• How to perform and excel in a highly chaotic and unforgiving environment? Jimmy explains that the samba school competition is the only event of such amplitude in the world which starts and finishes rigorously on time… and indeed, a school is heavily penalized for crossing the start or finish lines too early or too soon. A school is composed of 4’500 actors (plus heavy material) and all of them need to be rigorously synchronized to the second on this. Worse, Jimmy’s school lost their crown in 2009 for… 0.50 point (on a total of 270) since one of the 27 jurors (only one of them!) didn’t give them the maximum score of 10 but just a 9.75 because a plastic bag, blown by the wind had landed somewhere on one of their gigantic chariot and nobody had seen it nor consequently removed it… Who will still think after that, that Brazilians lack discipline and perfectionism? ONE plastic bag has cost Vai-Vai its title! The competitive environment of samba schools is harsh: there is just one winner, all others loose and a single detail (such as a participant once having forgotten to take his watch off whilst his school’s theme was Roman Empire!) kills. There are lots of strict rules and regulations with which the schools have to comply in order to be allowed to cross the start line… A highly regulated environment one would think… In the meantime, this controlled environment is highly risk taking: Because of their large size (imagine 4’500 people on stage), the people from the school only get together to perform collectively… on “D” Day, at the very moment they get on stage for the competition… All sub-teams rehearse time and time in their “silos” but the collective show has no such opportunity, it is a total improvisation. Schools have another complex challenge to solve: in order to finance themselves, they accept team members to join, who are not professionals (and for many of them not very gifted for dance, rhythm and parading). Those “generous sponsors” are also, was I told, not the most assiduous to the training practices (some flying from abroad just for the Carnival week…) How do you integrate, align and create the conditions to perform under such an unforgiving environment to a group made of religiously dedicated zealots, working a whole year on their passion and a bunch of uncommitted, fun seeking party goers that don’t even speak Portuguese? Just like our businesses, Samba schools are confronted to a highly competitive, regulated and cut throat competition whilst their environment grows more and more complex and chaotic by the day… But year after year, the Samba Schools present to their tens of millions of fans a constantly renewed, re-created and inventive show…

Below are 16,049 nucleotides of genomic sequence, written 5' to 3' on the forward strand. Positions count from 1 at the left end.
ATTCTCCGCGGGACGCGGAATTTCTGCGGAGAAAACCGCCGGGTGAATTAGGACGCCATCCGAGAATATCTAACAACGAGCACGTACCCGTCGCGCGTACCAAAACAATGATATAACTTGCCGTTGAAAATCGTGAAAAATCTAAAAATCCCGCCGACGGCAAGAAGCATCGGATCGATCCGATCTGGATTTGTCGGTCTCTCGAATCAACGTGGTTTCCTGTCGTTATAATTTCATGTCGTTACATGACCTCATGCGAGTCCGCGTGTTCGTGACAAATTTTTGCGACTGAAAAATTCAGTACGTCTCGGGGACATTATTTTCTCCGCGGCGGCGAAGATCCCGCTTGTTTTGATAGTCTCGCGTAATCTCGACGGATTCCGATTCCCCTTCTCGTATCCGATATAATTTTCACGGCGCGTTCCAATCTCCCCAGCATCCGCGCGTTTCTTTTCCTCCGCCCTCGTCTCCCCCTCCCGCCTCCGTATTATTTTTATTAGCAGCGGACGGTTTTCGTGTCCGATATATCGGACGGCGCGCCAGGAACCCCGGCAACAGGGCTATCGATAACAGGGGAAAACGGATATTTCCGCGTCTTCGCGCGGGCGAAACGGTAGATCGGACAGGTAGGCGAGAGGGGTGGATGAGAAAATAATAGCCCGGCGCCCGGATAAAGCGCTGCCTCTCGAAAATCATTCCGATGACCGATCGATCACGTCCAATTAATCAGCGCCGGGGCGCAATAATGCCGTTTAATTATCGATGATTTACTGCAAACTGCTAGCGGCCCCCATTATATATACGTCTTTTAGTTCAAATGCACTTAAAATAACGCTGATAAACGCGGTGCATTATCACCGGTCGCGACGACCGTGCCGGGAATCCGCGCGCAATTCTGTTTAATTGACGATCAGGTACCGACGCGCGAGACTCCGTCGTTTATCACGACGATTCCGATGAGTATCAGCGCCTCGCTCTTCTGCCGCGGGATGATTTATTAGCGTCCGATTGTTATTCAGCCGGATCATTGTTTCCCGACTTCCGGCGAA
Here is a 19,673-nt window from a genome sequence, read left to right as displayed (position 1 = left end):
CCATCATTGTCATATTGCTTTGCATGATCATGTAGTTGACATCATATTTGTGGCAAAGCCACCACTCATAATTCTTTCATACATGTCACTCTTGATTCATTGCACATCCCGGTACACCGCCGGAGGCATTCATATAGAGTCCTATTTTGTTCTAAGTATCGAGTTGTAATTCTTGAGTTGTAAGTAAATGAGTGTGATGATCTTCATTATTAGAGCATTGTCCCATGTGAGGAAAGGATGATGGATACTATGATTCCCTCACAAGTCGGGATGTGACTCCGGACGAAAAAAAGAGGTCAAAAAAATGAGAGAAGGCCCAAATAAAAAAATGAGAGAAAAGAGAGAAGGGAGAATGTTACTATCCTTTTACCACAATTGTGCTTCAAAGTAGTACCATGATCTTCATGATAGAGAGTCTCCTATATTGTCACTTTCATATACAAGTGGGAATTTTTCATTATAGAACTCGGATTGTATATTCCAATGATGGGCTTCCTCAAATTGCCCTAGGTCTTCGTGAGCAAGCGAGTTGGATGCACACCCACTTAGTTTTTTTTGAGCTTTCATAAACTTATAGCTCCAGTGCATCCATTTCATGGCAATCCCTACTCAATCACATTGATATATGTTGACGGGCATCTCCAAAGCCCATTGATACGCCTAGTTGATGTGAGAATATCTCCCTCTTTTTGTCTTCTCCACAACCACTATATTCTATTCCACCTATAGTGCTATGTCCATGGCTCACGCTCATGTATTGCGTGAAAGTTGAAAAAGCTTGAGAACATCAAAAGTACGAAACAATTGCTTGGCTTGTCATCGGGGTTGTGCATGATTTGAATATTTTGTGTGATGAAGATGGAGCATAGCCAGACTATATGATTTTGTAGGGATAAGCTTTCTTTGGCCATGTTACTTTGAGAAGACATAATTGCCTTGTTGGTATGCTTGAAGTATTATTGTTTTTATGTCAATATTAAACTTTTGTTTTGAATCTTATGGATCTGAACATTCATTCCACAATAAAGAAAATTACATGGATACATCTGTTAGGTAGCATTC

• Connecting Leadership: Jimmy invited some musicians to play for a minute. To the non expert I was, their rhythm sounded just great and I thought Carnival had started… The Brazilians in the room looked disgusted and started to boo… So I did my best to look annoyed too, not really sure of why I should… It was obvious to the locals, that the band was not playing for each other, they all “were in it for themselves”, egocentric, disconnected and not generous… (Shame on me I hadn’t noticed the posture, body language and eyes lost in the horizon). Jimmy then invited them to play as a real samba band should: They looked at each other, smiled, were engaged with the audience, seemed to have a lot of fun and the harmony was far better (at least that is what the Brazilians said…). Let us go back to the costly “bag incident”… In their debrief of the “disaster” (finishing 2nd!!!), the leaders of the samba school did not fall into the trap of blaming the unlucky fellow that was stepping on the bag without noticing it. They asked themselves instead: “How come that none of the 4’499 other participants did not notice, did not take a stand and removed it themselves? Their conclusion was prompt: we lacked care, interest, curiosity and generosity towards each other. We failed to connect; we were too busy with our own piece and did not watch each others back… We deserved to loose”… Few of these guys have an engineering degree or a MBA from Harvard, Wharton, F.D.C., IMD or Insead but they are all intimately convinced that “Connected Leadership” is the way to ensure that the magic of leading 4’500 people through extraordinary performance happens!